Patrick Mutch, the sunny and earnest new CEO of Chase Brexton Health Care, does not mind addressing the elephant in the room. In his first interview with Baltimore OUTloud, he got right to the point.
“We’re changing the culture here,” Mutch promised, referring to a professional staff left deflated and demoralized after their bitter (but eventually successful) attempt to unionize last year. “Providers here felt the need to turn to a union,” Mutch said. “That tells me they did not trust management with their concerns. I need to make sure they see me as a leader they can trust.”
“Trust” is the message that Mutch has delivered faithfully in a flurry of recent interviews, his first since being named CEO in January. But trust may be hardest to earn back from the LGBT community, which has felt injured by recent events at the health center and a belief that “LGBT” is being crowded out of its mission.
Last summer, Chase Brexton health care providers began to unionize after complaining of difficult working conditions, unrealistic patient quotas, and diminished quality of care. Richard Larison, Chase Brexton CEO at that time, fired five people, four of them who identify as LGBT, in an action widely seen as an attempt to intimidate employees into not supporting the union. Larison may not have calibrated for the reaction from patients, however, many of whom were stripped of their health care provider.
Angry street protests ensued, led largely by Chase Brexton clients and supported by the local union and even Baltimore elected officials. The very public conflict played out for weeks.
The vote to unionize passed by a margin of more than 80% in late August. CEO Richard Larison chose not to renew his contract and left the agency at the end of last year. As the dust settled, the reputation of Chase Brexton had taken a beating, especially within marginalized LGBT communities that need services most.
New CEO Patrick Mutch said at the time of his hiring that he would “honor and uphold” the agency’s roots in the LGBT community, and told Baltimore OUTloud that he intends to meet with LGBT community groups to repair frayed relationships. Meanwhile, he had some candid thoughts about the five employees who were caught in the crossfire last year.
“Many people have talked to me about the quality of those providers,” Mutch said about the fired employees, “and I regret that. If I met any of them, I would apologize. It’s heroic to take care of patients.”
It is a gracious remark and a little stunning to say publicly, considering Chase Brexton has reached a confidential settlement with the five employees that prohibits the parties from discussing the matter.
Mutch, who is heterosexual and married to a health-care provider, is also adamant about his commitment to LGBT health. “I have deep respect for our core mission,” he insists. “When I think of services here, the deepest depth of talent is in HIV and LGBT services. We would be crazy not to continue to support and enhance these core services.”
Mutch vows to hire an LGBT medical director once their search for a new chief medical officer is complete. He also mentions a case load of more than 2,000 transgender patients, expanded programs in the LGBT Resource Center (such as a new long-term survivors group), and the fact Chase Brexton is Baltimore’s largest provider of PrEP, as evidence of Chase Brexton’s continued commitment to the LGBT community.
The health center also provides an estimated $3 million in free care – 70% of their client load is on Medicaid or Medicare or not insured at all – contributing, Mutch says, to a very slim operational profit margin of 1% for an agency with an annual budget of $100 million.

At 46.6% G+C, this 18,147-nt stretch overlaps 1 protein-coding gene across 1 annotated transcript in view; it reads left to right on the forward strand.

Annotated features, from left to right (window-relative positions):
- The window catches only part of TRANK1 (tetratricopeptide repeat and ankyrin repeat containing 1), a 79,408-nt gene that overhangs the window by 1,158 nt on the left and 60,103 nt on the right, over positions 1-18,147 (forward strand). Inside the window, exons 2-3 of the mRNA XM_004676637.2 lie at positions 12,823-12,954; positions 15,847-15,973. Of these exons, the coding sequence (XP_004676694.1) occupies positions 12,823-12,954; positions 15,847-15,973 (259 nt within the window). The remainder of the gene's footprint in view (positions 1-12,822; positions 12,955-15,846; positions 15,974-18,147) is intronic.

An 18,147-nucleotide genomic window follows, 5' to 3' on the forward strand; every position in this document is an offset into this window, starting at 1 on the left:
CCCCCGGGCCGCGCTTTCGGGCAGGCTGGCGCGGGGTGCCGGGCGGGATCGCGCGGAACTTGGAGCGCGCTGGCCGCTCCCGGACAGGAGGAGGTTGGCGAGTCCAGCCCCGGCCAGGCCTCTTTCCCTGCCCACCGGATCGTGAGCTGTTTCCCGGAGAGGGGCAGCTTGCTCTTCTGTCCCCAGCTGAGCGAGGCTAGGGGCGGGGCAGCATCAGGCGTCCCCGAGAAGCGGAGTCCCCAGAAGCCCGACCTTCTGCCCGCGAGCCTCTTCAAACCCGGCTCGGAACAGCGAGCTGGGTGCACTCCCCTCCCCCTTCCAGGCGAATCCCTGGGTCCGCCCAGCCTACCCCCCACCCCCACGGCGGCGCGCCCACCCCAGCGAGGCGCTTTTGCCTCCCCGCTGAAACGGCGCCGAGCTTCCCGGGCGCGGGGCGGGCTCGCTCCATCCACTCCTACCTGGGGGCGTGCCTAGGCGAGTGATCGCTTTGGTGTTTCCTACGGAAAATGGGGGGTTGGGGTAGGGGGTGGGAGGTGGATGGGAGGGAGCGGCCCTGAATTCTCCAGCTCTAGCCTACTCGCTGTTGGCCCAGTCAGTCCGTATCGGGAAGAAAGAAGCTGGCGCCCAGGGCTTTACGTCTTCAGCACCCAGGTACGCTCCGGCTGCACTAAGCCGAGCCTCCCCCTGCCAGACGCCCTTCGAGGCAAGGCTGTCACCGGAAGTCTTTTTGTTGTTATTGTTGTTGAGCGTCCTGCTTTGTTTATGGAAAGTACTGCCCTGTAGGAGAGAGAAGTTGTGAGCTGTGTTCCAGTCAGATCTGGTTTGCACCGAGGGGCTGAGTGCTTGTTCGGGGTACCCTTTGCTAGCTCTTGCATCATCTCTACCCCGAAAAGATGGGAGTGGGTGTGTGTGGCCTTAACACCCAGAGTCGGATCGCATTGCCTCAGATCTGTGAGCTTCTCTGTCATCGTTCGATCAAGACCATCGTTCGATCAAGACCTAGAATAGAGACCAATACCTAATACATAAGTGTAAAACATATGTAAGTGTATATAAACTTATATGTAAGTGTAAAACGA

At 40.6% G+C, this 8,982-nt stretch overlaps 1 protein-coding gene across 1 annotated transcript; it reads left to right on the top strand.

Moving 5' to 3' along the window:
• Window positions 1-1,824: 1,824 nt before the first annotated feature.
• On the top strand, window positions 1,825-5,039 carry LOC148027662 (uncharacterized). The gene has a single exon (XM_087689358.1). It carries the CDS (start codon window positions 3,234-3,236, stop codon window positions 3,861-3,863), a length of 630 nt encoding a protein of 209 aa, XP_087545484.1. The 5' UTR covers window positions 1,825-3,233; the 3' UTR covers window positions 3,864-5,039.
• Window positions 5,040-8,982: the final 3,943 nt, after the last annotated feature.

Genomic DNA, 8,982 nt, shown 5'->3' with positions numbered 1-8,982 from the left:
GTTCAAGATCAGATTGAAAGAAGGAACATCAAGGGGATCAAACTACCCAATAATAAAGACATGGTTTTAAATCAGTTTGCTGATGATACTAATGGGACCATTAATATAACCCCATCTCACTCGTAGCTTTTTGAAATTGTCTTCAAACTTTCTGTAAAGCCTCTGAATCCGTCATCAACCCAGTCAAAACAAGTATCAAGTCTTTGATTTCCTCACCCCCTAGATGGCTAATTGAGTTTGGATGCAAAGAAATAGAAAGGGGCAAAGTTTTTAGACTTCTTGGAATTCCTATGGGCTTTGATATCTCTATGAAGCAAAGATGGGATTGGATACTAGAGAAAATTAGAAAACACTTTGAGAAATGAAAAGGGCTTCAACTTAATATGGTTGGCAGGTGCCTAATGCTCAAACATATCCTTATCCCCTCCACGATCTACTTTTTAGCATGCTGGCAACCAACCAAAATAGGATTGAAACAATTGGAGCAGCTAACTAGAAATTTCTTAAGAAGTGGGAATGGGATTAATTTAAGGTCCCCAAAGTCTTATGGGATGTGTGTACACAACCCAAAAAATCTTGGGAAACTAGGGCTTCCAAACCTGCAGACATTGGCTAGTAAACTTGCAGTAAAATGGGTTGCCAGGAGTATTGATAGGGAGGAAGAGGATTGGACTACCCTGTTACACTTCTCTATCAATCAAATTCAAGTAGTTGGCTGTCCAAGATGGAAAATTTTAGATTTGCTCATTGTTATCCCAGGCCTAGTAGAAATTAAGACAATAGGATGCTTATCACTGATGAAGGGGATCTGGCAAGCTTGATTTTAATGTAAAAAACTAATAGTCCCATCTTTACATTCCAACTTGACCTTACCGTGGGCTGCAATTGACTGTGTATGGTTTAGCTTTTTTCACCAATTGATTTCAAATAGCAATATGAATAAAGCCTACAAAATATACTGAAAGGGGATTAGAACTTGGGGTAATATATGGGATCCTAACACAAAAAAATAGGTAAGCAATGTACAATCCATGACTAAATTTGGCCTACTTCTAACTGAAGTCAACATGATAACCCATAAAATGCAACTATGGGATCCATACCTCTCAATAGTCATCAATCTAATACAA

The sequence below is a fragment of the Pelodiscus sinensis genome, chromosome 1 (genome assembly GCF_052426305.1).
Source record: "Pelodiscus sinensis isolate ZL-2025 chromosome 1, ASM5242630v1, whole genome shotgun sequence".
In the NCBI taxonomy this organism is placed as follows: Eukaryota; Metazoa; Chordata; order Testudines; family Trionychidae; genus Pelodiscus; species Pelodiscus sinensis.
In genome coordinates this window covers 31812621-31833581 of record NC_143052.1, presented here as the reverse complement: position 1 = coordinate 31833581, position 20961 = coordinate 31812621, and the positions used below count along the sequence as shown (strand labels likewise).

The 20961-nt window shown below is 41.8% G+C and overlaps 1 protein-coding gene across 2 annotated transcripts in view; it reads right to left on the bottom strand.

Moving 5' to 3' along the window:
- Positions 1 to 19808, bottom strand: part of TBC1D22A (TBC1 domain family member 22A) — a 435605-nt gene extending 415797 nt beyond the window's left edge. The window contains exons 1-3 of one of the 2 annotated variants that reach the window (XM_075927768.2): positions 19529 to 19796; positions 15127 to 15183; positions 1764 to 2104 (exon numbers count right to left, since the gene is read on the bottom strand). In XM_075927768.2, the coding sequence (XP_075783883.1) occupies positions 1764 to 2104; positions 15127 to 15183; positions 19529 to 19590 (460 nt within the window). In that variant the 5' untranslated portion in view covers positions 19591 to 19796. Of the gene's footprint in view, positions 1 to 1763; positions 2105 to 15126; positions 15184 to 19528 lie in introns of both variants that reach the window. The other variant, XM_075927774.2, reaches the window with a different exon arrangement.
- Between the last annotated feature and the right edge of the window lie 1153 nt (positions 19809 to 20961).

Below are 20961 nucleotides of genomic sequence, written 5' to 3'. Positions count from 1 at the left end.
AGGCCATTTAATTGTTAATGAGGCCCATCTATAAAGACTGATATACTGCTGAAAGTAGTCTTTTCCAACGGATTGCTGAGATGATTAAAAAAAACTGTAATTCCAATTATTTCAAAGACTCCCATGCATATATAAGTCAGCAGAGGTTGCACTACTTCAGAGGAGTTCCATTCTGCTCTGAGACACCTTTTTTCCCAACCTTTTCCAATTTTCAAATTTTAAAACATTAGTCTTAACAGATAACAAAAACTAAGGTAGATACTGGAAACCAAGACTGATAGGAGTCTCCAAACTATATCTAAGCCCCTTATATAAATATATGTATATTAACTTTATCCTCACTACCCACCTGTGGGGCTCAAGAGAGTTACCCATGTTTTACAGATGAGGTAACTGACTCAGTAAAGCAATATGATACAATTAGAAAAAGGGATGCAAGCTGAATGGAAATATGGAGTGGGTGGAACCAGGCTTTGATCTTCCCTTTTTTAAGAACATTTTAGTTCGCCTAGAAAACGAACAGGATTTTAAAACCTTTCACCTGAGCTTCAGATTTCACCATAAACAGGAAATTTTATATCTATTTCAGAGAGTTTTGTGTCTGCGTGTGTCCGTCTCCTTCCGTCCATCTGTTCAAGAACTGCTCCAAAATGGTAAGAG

“If Trump rolls back (the Affordable Care Act), we are going to be really burdened,” Mutch said. “Part of my job is to widen our profit margin.”
Chase Brexton staff and providers, speaking confidentially to Baltimore OUTloud, blame management for ongoing missteps that have had an effect on the bottom line.
The anti-union effort by management was extremely costly, staff contends, between the employee firings, the lawyers, the employee settlements, and the hiring of union-busting consultants.
They also claim that Chase Brexton management did little to retain providers who left during and since the unionization effort – including the departure of two more clinicians just this month – and replacing these professional positions can cost as much as $250,000 per person. Several clinical positions remain vacant. They also point to a bloated executive suite that paid former CEO Richard Larison nearly $500,000 a year in salary and bonuses.
While cautiously hopeful that Mutch’s words will translate into action, the Chase Brexton employees interviewed do not believe the union effort has proceeded in good faith. The first contract between professionals and management has yet to be signed. Without it, employees are no better off than they were before the union effort began.
That said, Chase Brexton providers are quick to encourage the community to access care there, proudly convinced they remain the most committed and expert choice for the LGBT community, particularly in the areas of trans and HIV care. Many providers, not unlike the patients they serve, came to Chase Brexton because they were attracted to its expertise in the field of HIV and LGBT health.
Patrick Mutch agrees that rebuilding the trust of the LGBT community will be crucial as he continues to move through his young tenure at Chase Brexton. He will certainly have many watchful eyes on him to see what he actually does.
But the most intense scrutiny may very well come from within the halls of Baltimore’s largest provider of community health services. It is there, among the committed but wary providers at Chase Brexton, that Patrick Mutch has the most to prove.